Nearly 4,600 Safety Belt Zones in 2005, Goal is 6,000 in 2006
SPRINGFIELD – The Illinois Department of Transportation’s (IDOT) Division of Traffic Safety (DTS) was singled out by the National Highway Traffic Safety Administration (NHTSA) from other Midwestern states for its efforts to increase safety belt usage. NHTSA recently awarded IDOT with a specially engraved Louisville Slugger baseball bat for stepping up to the plate on its safety belt enforcement efforts.
Illinois’ primary safety belt enforcement law, signed by Governor Rod R. Blagojevich in July 2003, is a key reason for reduced fatalities and increased safety belt use. Prior to becoming a primary enforcement state, Illinois safety belt usage was at 76 percent, but now two years later it has climbed 10 percent to 86 percent.
In the two years since Governor Blagojevich made Illinois a primary safety belt enforcement state, traffic fatalities have been at their lowest in more than 60 years. Traffic fatalities dropped from 1,454 in 2003 to 1,355 in both 2004 and 2005. The previous low was 1,328 in 1943.
“When you know 100 more people are alive today because of the changes we’re making in traffic safety, you know you’re making a difference, and that’s what government’s about,” Governor Blagojevich said.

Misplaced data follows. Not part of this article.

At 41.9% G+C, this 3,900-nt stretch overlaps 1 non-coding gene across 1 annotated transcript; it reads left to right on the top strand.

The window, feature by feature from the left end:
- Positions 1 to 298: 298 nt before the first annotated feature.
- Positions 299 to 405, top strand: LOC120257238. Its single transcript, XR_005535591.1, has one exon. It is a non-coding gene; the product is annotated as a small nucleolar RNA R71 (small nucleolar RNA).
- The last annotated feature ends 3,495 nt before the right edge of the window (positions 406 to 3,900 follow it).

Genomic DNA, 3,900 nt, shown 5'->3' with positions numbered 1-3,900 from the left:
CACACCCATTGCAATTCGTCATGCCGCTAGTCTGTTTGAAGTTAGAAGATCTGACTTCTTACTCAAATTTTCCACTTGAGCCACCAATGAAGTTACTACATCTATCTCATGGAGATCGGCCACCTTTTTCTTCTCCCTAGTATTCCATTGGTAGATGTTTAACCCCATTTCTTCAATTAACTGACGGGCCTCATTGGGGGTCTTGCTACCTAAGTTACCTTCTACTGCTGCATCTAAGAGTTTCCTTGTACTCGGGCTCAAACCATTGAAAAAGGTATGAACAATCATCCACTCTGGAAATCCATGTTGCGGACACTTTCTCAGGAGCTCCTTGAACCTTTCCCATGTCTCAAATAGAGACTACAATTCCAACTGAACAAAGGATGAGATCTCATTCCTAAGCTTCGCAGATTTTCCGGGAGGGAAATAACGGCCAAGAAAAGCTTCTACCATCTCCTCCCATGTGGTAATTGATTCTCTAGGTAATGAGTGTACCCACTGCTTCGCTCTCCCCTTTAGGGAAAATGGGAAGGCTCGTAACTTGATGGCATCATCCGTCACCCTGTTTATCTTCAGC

“Legislation we worked to pass three years ago allowing law enforcement officials to stop drivers for not wearing their seatbelts resulted in a dramatic increase in compliance of the law,” said state Sen. John Cullerton (D-Chicago), chief sponsor of the primary seat belt law.
NHTSA awarded IDOT the specially engraved Louisville Slugger at its Great Lakes Region Law Enforcement conference. It reads, “Hitting it Hard with 4,590 safety belt zones,” and is in recognition of the specific enforcement zones where IDOT teams up with local and state police to focus on safety belt violations. The 4,590 safety belt zones by IDOT in 2005 were more than any other ever done by any state in the Great Lakes region. The goal for 2006 is to have more than 6,000 safety belt zones in Illinois.
“We are pleased with IDOT’s efforts to use safety belt zones and stepped up enforcement to increase compliance,” said Donald McNamara, Regional Administrator for NHTSA. “Safety belt zones are an important part of increasing usage and saving lives. It’s important that Illinois’ law enforcement and traffic safety communities continue to support these stepped up efforts.”
“We know less than 15 percent of drivers and passengers choose not to wear their safety belts, and yet they make up more than half of the vehicle occupants killed in crashes on Illinois highways every year,” Secretary Martin said. “Buckling up saves lives, it’s as simple as that, and IDOT is committed to getting everyone in Illinois to click it or ticket.”